The fundamental flaws in President Obama’s deal with Iran have become well known. Among them: Iran’s rulers will have the power to delay or even prevent inspections of suspected nuclear weapons facilities; Iran’s rulers will receive tens of billions of dollars that they can spend as they please, including on terrorist groups; Iran’s rulers will have several paths to nuclear weapons — they have promised only not to rush. In the past, such promises have hardly been ironclad.
In other words, this agreement — formally known as the Joint Comprehensive Plan of Action (JPOA) — will both empower and enrich a regime that calls America its enemy, a regime responsible for more than 1,000 American military deaths since Sept. 11, 2001 (and hundreds more before that), a regime that proclaims “Death to America” as its enduring and irrevocable mission.
Mr. Obama seeks to accommodate and appease Iran’s rulers. He argues that the only alternative is conflict, and that this agreement will bring peace for our time. It would be an exaggeration to say that such policies always lead to major wars and holocausts. But can you tell me when such policies have led to good outcomes?
This, too, merits concern: Mr. Obama has chosen to conclude this agreement through a process that can, at best, be called post-democratic. As scholar Walter Russell Mead put it, a nuclear arms deal with the Islamic Republic of Iran “really ought to have been framed as a treaty.”
Treaties, however, require the support of two-thirds of the Senate, a higher bar than Mr. Obama was willing to attempt to clear. Alternatively, Mr. Obama could have framed the deal as a “binding executive agreement” and asked for supporting legislation to be passed by a simple majority of both houses of Congress.
Instead, President Obama decided to frame the deal as a “non-binding executive agreement.” As Mr. Mead added: “There is precious little doubt that the Founders would have considered this a threat to the system of checks and balances they wrote into the Constitution.”
What I figured Mr. Obama would do next: submit the agreement to the United Nations Security Council, which would adopt it and make it “binding” upon all U.N. members — including the United States.
You may recall that Iranian Foreign Minister Javad Zarif was adamant on this point. Responding to the March letter from 47 Republican senators warning that the agreement could be abrogated once President Obama leaves office, he said: “I wish to enlighten the authors that if the next administration revokes any agreement with the stroke of a pen, as they boast, it will have simply committed a blatant violation of international law.” A few days later, he told an audience in New York that following conclusion of an agreement “we will have a resolution in the Security Council … which will be mandatory for all member states.”
In the end, the Obama administration came up with a clever workaround. On Monday, the U.N. Security Council endorsed a resolution that “calls upon all member states” to refrain from “actions that undermine implementation of commitments under the JCPOA” and, in effect, “urges” the United States to carry out the commitments included in the agreement — not least, the lifting of sanctions. But as John Bellinger, a former State Department and National Security Council legal adviser to President George W. Bush, has pointed out, the resolution doesn’t actually require such actions “as a matter of international law.”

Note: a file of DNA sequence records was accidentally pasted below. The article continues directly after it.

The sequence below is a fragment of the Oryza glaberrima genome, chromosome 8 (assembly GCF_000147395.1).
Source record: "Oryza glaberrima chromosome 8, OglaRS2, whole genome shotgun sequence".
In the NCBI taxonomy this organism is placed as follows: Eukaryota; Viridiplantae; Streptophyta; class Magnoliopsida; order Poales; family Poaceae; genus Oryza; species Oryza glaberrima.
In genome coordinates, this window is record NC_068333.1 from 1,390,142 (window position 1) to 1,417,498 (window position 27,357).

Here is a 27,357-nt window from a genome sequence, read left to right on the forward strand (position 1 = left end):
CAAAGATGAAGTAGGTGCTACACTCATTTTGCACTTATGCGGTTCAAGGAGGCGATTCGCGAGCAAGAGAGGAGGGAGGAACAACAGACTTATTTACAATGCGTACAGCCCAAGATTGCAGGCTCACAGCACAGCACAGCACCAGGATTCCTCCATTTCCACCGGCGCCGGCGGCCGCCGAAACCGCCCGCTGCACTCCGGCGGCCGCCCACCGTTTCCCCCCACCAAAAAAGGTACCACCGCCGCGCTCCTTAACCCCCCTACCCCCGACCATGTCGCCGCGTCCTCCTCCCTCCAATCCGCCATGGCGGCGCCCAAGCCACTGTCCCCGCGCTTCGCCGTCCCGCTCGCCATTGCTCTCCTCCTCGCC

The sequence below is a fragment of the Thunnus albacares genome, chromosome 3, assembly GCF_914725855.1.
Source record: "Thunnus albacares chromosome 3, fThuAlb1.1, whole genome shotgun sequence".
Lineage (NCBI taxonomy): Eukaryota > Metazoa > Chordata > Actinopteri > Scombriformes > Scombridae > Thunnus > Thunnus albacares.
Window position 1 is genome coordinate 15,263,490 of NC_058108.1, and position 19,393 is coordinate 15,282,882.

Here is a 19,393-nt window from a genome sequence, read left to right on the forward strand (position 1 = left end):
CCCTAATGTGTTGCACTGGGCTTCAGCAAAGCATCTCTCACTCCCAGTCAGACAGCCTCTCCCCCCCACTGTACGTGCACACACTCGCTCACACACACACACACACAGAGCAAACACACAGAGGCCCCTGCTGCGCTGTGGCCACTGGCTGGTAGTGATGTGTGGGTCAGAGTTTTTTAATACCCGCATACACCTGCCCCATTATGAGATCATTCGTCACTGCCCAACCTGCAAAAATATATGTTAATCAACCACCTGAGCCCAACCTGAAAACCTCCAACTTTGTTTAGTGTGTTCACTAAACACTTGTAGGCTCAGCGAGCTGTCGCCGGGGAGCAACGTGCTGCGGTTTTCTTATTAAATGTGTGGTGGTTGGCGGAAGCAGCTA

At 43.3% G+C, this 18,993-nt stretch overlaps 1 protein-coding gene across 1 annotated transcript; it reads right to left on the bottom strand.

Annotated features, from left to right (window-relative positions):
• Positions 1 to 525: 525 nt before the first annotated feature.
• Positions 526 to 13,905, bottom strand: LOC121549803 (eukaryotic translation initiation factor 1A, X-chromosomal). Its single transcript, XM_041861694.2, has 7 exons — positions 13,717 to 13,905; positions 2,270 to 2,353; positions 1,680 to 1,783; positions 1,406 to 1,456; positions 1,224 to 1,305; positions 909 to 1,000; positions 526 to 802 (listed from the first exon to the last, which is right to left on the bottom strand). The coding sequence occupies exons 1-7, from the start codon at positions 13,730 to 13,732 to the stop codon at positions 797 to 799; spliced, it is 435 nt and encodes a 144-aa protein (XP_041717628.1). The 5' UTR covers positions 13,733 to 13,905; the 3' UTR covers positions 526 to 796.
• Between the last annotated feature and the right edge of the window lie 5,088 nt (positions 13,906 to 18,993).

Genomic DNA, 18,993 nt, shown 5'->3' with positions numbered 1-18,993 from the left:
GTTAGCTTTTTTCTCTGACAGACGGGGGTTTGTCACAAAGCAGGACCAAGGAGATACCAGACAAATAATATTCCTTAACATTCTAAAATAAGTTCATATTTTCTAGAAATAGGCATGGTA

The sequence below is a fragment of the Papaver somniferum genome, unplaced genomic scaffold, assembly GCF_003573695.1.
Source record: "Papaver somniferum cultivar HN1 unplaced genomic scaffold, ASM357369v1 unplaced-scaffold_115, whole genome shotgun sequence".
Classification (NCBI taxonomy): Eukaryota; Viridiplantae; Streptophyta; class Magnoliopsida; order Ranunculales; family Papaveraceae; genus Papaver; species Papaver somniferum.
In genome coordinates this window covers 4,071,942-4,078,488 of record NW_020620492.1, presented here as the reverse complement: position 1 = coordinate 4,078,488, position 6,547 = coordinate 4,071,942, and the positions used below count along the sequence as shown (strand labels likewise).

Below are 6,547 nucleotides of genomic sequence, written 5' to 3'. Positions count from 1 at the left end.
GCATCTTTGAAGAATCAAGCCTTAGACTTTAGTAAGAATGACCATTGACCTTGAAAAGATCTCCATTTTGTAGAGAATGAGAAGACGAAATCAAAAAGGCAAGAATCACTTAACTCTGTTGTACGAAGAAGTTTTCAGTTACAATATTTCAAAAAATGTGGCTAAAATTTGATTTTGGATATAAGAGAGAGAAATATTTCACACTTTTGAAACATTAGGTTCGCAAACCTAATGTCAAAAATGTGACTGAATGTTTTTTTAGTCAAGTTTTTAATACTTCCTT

If Congress disapproves this deal and refrains from lifting sanctions, the United States will not be an outlaw nation as Mr. Zarif claimed. But the U.S. will be “violating the spirit” of the U.N. resolution and contravening the non-binding political commitment made in the agreement. Indeed, Secretary of State John Kerry has warned that should Congress vote to disapprove the deal, the United States would be “in noncompliance with this agreement and contrary to all of the other countries in the world.”
A strong argument also will be made that maintaining American sanctions while those imposed by Europe through the U.N. are being lifted (within six months or so) would be a futile gesture.
I would make this counterargument: If members of Congress see this agreement as ill-advised and dangerous, they have a responsibility — to their constituents and to history — to tell the truth. Those who endorse this deal will own it — and will share responsibility for what it brings.
What’s more, it would be a grave mistake to set the precedent that the U.N. Security Council — including such permanent members as Russia and China and such non-permanent members as Venezuela and Chad — constitute a global government with the power to make significant decisions for the American people while the elected representatives of the American people are marginalized. If that isn’t technically a surrender of American sovereignty, it certainly opens that door — and, I’m afraid, removes the remaining hinges.
As Mr. Mead put it, the president “is really requiring Congress to accept a permanent and significant diminution in its power for the sake of an Iran deal that few members view with enthusiasm. The precedent he is setting changes the Constitution, essentially abrogating the treaty power of Congress any time a president can get a Security Council resolution to incorporate the terms of an executive agreement.”
There is an alternative: No fewer than 200 treaties have been returned from the legislative to the executive branch with instructions to renegotiate — to amend and improve. Surely, that’s what should happen to this deal — a deal that now runs a substantial risk of helping Iran become a nuclear-armed and terrorist-sponsoring hegemon, a threat to its neighbors, the United States and the world.
• Clifford D. May is president of the Foundation for Defense of Democracies and a columnist for The Washington Times.
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